On April 16, the last day of campaigning before Tamil Nadu voted on April 18, one of the candidates spent the morning in the capital city Chennai’s famous Kapaleeshwarar temple, greeting devotees and distributing her fliers.
M Radha, a Hindu, said she likes to spend time in all kinds of places of worship—Muslim, Hindu, Christian—and feels welcome in most. It’s not a given, though. As a transgender woman, she is used to all sorts of discrimination.
She was shunned even by her family, with whom she has not spoken to in 20 years since coming out to them at the age of 18. Still, she says, she was lucky to find a community of transgender women who supported her, giving her a chance to study and get a postgraduate degree in literature.
Because of that, she didn’t have to resort to begging or sex work to get by, and, at 38, she is the first transgender person to run for office in the southern Indian state.
If she feels empowered to stand for election, says Radha, it’s because of something that happened in 2008: Her gender got a name.
Until then, people used terms such as “ussu,“”pottai” (“impotent man”), “oothu“—all derogatory—for transgender persons. Things changed that year with the arrival of M Karunanidhi as Tamil Nadu chief minister. He established the country’s first transgender person welfare board and later provided third gender people an identity card.
Karunanidhi didn’t just call transgender people “aravani,” their traditional name, but addressed them as “thirunangai,” a respectful term that can be translated as “mister lady.”
“I am thirunangai,” Radha says, explaining what makes her unique as a candidate. “We have a man’s braveness and a woman’s kindness,” she says, promising that she would use both the qualities during her tenure if elected. She is focused on local problems: drinking water and access to higher education.
Gender issues are on her mind, too. She wants to focus on the safety of women and transgender people, ensuring they get access to equal education and are not discriminated against, as it happened to her.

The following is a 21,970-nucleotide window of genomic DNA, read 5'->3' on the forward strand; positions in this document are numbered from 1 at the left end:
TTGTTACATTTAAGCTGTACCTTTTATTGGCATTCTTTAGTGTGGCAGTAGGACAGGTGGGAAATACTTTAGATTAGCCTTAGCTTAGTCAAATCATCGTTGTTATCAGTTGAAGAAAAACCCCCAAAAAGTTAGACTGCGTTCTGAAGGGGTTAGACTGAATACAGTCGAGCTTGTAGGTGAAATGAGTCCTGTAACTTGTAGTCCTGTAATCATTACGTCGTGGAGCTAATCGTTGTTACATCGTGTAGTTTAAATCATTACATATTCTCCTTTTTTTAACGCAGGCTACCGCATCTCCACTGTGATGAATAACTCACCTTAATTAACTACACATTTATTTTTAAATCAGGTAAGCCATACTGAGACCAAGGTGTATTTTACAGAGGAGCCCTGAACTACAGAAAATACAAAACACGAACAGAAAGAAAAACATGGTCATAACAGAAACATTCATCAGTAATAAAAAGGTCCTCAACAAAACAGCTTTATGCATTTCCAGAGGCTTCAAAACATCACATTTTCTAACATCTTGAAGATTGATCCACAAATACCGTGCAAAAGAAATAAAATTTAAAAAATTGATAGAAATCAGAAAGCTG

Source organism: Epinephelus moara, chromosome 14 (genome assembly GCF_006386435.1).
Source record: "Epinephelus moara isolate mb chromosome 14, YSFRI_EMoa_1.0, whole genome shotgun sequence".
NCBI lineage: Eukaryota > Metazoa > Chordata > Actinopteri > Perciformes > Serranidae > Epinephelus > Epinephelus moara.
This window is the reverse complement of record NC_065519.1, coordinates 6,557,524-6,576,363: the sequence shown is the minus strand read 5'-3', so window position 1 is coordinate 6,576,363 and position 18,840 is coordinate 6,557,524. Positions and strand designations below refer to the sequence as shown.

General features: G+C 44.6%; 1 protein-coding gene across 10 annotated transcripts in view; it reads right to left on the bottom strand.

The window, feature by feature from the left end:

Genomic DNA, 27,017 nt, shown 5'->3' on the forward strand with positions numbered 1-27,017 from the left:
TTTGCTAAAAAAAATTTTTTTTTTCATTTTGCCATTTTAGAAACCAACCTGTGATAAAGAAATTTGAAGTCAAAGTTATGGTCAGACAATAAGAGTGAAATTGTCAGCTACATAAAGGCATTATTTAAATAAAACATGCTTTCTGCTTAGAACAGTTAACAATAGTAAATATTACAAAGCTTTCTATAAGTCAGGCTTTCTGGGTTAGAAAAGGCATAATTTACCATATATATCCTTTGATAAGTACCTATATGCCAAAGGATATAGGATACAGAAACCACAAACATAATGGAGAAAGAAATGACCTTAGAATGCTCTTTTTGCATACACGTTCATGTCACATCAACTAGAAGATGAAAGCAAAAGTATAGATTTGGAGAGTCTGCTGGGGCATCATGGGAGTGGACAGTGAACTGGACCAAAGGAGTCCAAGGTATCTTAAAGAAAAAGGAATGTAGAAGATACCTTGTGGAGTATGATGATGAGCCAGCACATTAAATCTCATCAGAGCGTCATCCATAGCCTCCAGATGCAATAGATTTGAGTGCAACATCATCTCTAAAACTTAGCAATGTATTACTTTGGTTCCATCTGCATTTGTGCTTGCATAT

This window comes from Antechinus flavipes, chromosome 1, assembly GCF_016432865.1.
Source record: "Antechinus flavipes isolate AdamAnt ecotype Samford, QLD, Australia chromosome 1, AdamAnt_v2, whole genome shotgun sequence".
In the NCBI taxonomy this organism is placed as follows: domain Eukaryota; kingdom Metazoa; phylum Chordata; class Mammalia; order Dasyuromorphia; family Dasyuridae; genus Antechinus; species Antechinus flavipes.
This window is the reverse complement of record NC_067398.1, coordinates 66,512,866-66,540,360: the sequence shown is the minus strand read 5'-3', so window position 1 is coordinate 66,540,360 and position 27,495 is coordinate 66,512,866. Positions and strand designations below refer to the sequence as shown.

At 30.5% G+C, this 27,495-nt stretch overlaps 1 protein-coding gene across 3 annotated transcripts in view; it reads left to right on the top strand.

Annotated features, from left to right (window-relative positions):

According to the latest census, there are half-a-million transgender people living in India, though only about 38,000 are registered as third gender voters.
Nila, an advisor of Radha’s and a transgender NGO worker, agrees that the official recognition in the label thirunangai was important not just to educate and change people outside the transgender community, but even inside. A majority of the transgender people in her community prefer being referred to as “third gender,” she says, and being referred to as thirunangai empowered them to take pride in that.
The introduction of the new word also helped tremendously in improving acceptance, and though some people remain prejudiced against transgender people, most aren’t. “80% people are good, 20% are still ignorant,” says Radha.
Indeed, observing her interactions in the temple—with men, women, and children of all genders—Radha does look welcome and is treated with the due respect. Most of the people stop her to ask her about her campaign, and she tells them about her symbol, assigned to her through a draw.
“Computer mouse! Computer mouse,” she repeats, asking for votes. Sometimes, the people talking to her are elderly, and they look somewhat confused—so she has to explain to them, often with vivid gestures, what a computer mouse is, what it looks like.
Meera Maria contributed to this report.
Read Quartz’s coverage of the 2019 Indian general election here.